Gastric Inhibitory Polypeptide in the brain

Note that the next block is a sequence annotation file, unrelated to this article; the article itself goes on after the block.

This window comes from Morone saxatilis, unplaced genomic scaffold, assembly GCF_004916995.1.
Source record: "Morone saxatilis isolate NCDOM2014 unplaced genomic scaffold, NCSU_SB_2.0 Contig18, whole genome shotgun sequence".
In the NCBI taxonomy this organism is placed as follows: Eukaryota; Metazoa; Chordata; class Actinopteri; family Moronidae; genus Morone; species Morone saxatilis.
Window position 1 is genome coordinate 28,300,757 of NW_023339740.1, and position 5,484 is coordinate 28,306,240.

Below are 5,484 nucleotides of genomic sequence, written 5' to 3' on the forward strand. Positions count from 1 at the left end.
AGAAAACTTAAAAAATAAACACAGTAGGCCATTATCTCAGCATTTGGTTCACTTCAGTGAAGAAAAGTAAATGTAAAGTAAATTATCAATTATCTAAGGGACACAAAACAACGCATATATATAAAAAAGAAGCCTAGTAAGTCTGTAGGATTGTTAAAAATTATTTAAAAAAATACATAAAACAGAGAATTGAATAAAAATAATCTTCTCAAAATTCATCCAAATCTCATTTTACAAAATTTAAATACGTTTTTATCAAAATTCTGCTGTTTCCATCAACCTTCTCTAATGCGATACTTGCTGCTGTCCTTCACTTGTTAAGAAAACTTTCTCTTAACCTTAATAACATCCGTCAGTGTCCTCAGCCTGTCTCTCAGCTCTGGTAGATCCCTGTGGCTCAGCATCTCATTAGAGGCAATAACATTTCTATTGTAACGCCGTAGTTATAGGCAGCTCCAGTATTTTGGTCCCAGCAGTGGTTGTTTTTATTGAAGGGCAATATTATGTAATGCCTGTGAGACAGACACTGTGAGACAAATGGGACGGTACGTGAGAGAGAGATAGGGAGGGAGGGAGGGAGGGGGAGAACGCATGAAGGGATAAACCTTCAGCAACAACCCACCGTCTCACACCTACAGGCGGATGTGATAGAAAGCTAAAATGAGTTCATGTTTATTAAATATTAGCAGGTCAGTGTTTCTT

Sammanfattning: The hippocampus is an area of active cell proliferation and neurogenesis within the adult mammalian brain. Adult neurogenesis is of great importance for the brain, since it increases neuroplasticity and the ability to respond to environmental stimuli. It also provides a possible mechanism for the brain to replace lost cells that have died due to injury or disease. However, the molecular events controlling adult cell genesis in hippocampus remain largely unknown. One way of obtaining a deeper understanding of the mechanisms contributing to adult neurogenesis is to study the naturally occurring genetic variance in different inbred strains of rats while keeping the environment constant. In this thesis, we investigated differences in adult hippocampal neurogenesis between male and female rats of 2 different strains: Sprague-Dawley and Spontaneously Hypertensive. The aim of this project was to identify and investigate potential modulators of cell proliferation in the adult rat hippocampus. Combining BrdU, a marker of cell proliferation, with cell-specific markers, we found that Spontaneously Hypertensive rats had a higher rate of cell proliferation in the hippocampus than Sprague-Dawley rats. Moreover, male rats had more newborn cells than their female counterparts in both strains. To investigate this natural difference in proliferation rate and to identify potential regulators of cell genesis in the hippocampus, gene expression in the hippocampus was compared between the same groups of rats, using a cDNA array approach. Results revealed that hippocampal expression of the gene encoding glucose-dependent insulinotropic polypeptide (GIP) varied strongly in parallel with cell proliferation rates in the adult rat hippocampus. GIP is a polypeptide belonging to the secretinglucagon family of gastrointestinal regulatory polypeptides, and it was the only member of this peptide family that had not been described in the brain. To support our DNA results, we used immunohistochemistry and in situ hybridization to show that GIP mRNA and protein is expressed in the adult hippocampus and in cultured adult hippocampal progenitors. Furthermore, we found that the GIP receptor is also expressed by cultured adult hippocampal progenitors and throughout the granule cell layer of the dentate gyrus including progenitor cells in vivo. To confirm the proliferative capacity of GIP, we demonstrated that exogenously-delivered GIP induces proliferation of hippocampal progenitors in vivo as well as in vitro. Moreover, adult GIP receptor knockout mice exhibited a significantly lower number of newborn cells in the hippocampal dentate gyrus compared to wild-type mice. In order to investigate the localization of GIP-producing cells, we used immunohistochemistry on sections of the adult rat brain. We observed a widespread distribution of GIP-immunoreactive cells in the brain, with the highest level in the olfactory bulb, hippocampus and Purkinje cells of the cerebellum. This investigation demonstrates for the first time the presence of GIP in the brain and provides evidence for a regulatory function of GIP in progenitor cell proliferation. Although the importance of GIP in the different brain structures remains to be established, its widespread distribution suggests that it may play an important modulatory function in the brain.

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